In 1688, Locke and his fellow Whigs who sought to sideline James, were particularly exercised to do so by the birth, earlier that year, of James’s son, which would have ensured a Catholic succession. Since Filmer had justified the doctrine of divine right by appealing to Old Testament stories about God’s granting Adam dominion over other creatures, Locke had no alternative but to take on Filmer at the hermeneutical task of Biblical exegesis. ...
Locke discussed the Old Testament so much by necessity to answer Filmer's claims which centered on the Old Testament. 

Andrew Seidel Publishes Book on "Christian Nation" Controversy

A hard hit from the secular left. Read about it here. A taste from an interview:
The second part of your book is "The United States versus the Bible." One chapter is titled "Biblical Obedience or American Freedom." Could you talk about this opposition in attitudes and philosophy?  
Sure. This also plays a lot into the Declaration of Independence itself, which was this document which was rebelling against this king, who was the defender of the faith. Even though the divine right of kings was gone by that time, he certainly believed himself to be instilled in that position by God.

The Bible demands obedience. The Bible is very, very clear on this point, many times over. The Judeo-Christian God demands obedience. And not just to himself, but also to the rulers that are on earth. Romans 13 is all about obedience to the earthly rulers. So here you have a country that was built on rebellion, versus a book that is all about obedience, and the two are in fundamental conflict. That's an important point that I try to make throughout the whole book. If you really pay attention to Judeo-Christian principles, and what those principles are — throughout the Bible, throughout the Ten Commandments — and look at the principles America holds dear and was founded on, the two are really diametrically opposed to each other. They’re in fundamental conflict. It does make it fair to say that these principles are un-American.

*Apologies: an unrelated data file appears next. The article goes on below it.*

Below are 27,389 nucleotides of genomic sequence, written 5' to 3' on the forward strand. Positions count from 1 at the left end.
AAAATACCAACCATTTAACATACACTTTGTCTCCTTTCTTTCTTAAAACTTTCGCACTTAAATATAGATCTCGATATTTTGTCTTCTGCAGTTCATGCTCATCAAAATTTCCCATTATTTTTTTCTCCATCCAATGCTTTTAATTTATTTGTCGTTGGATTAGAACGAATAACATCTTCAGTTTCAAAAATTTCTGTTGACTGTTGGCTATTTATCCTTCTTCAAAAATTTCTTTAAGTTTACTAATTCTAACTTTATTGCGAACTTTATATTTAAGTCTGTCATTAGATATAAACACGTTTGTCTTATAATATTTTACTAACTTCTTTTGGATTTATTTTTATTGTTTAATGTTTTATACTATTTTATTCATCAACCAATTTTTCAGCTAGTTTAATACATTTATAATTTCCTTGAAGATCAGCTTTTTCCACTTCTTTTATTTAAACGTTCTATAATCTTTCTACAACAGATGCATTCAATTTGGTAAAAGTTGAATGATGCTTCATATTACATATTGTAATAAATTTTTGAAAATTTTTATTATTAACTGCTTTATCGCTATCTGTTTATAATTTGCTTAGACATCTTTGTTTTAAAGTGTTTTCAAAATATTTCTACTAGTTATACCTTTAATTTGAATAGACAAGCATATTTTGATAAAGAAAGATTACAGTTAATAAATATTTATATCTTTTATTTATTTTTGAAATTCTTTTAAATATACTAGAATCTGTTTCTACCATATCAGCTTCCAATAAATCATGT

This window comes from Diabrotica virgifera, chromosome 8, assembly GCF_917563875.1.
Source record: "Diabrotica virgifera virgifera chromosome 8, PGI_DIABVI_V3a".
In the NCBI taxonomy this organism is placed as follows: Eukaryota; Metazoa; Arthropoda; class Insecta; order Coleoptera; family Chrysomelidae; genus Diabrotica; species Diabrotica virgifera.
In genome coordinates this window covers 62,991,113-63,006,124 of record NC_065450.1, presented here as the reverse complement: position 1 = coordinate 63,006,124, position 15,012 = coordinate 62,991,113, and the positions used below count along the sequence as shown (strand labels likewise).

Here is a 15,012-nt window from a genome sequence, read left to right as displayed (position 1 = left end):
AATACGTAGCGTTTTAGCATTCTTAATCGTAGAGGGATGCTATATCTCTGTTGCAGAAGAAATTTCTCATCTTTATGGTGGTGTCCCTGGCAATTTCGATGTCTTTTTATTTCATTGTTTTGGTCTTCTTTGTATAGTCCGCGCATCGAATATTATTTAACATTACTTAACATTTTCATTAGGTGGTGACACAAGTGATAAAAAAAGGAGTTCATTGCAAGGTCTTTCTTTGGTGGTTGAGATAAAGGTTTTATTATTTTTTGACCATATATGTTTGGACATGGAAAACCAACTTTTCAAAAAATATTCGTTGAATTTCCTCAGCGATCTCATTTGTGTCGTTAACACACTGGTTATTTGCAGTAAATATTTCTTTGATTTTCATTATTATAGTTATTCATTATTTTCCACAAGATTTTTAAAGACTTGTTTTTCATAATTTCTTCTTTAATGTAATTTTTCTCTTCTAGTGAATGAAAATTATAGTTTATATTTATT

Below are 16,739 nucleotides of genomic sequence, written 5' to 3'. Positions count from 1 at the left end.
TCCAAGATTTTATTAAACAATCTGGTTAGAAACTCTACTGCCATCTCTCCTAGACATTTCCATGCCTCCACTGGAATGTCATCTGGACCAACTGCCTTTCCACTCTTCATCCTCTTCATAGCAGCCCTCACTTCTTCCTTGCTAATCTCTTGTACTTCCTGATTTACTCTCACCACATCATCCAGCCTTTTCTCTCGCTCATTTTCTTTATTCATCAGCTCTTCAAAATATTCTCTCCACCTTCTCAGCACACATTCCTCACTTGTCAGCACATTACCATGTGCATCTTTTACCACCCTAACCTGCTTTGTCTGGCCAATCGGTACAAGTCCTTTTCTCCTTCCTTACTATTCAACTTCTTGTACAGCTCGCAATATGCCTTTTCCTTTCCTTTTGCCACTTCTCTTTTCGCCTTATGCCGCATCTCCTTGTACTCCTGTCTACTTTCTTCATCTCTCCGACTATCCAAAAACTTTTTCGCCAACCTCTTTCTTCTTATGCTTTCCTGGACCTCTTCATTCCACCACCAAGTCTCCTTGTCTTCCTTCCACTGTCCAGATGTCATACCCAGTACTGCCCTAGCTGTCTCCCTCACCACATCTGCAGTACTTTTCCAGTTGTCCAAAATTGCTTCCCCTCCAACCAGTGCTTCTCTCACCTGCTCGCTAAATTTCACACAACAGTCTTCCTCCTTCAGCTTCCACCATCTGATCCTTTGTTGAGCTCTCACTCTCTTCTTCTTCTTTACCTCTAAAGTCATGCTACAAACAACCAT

Tuesday, May 28, 2019

Tillman Cites Ezra Stiles on Deism

Over at The New Reform Club, Seth Barrett Tillman quotes from a decade or so old article where he scrutinized the claims of prominent law professor Geoff Stone. One thing that interests me about it is a quotation from Ezra Stiles, a notable "orthodox" Protestant figure from America's founding era, President of Yale, who took on the "deism" of his day.

Then, books on deism existed in the libraries of prominent colleges like Yale and Harvard. The ideas were spreading and the then "orthodox" leaders of those prominent educational institutions had to react to a such system that conflicted with "orthodoxy."

How did the "religiously correct" orthodox Protestants deal with the problem of their libraries having books on deism which influenced students in undesirable ways? That's the controversy. Below is what Stiles said:
It is true with this Liberty [of accepting deistical books into religiously-affiliated university libraries] Error may be introduced; but turn the Tables [and see that] the propagation of Truth may be extinguished [if you do otherwise]. Deism has got such Head in this Age of Licentious Liberty, that it would be in vain to try to stop it by hiding the Deistical Writings: and the only Way left to conquer & demolish it, is to come forth into the open Field & Dispute this matter on even Footing—the Evidences of Revelation in my opinion are nearly as demonstrative as Newton’s Principia, & these are the Weapons to be used . . . . Truth & this alone being our Aim in fact, open, frank & generous we shall avoid the very appearance of Evil.
Stiles was a good classically liberal Whig. He might have handled the circumstances with more liberality than say, Timothy Dwight, the President of Yale who succeeded Stiles. Stiles was, if I'm not mistaken, more sympathetic to Jefferson's and Madison's Democratic-Republican party than the Federalists. In fact, Stiles was a Francophile who supported some of the excesses of the French Revolutionaries.

Stiles was actually one of the "orthodox" figures that heterodox men like Ben Franklin felt somewhat comfortable sharing their religious heterodoxy with. The same can't be said of Timothy Dwight who was less liberal than Stiles.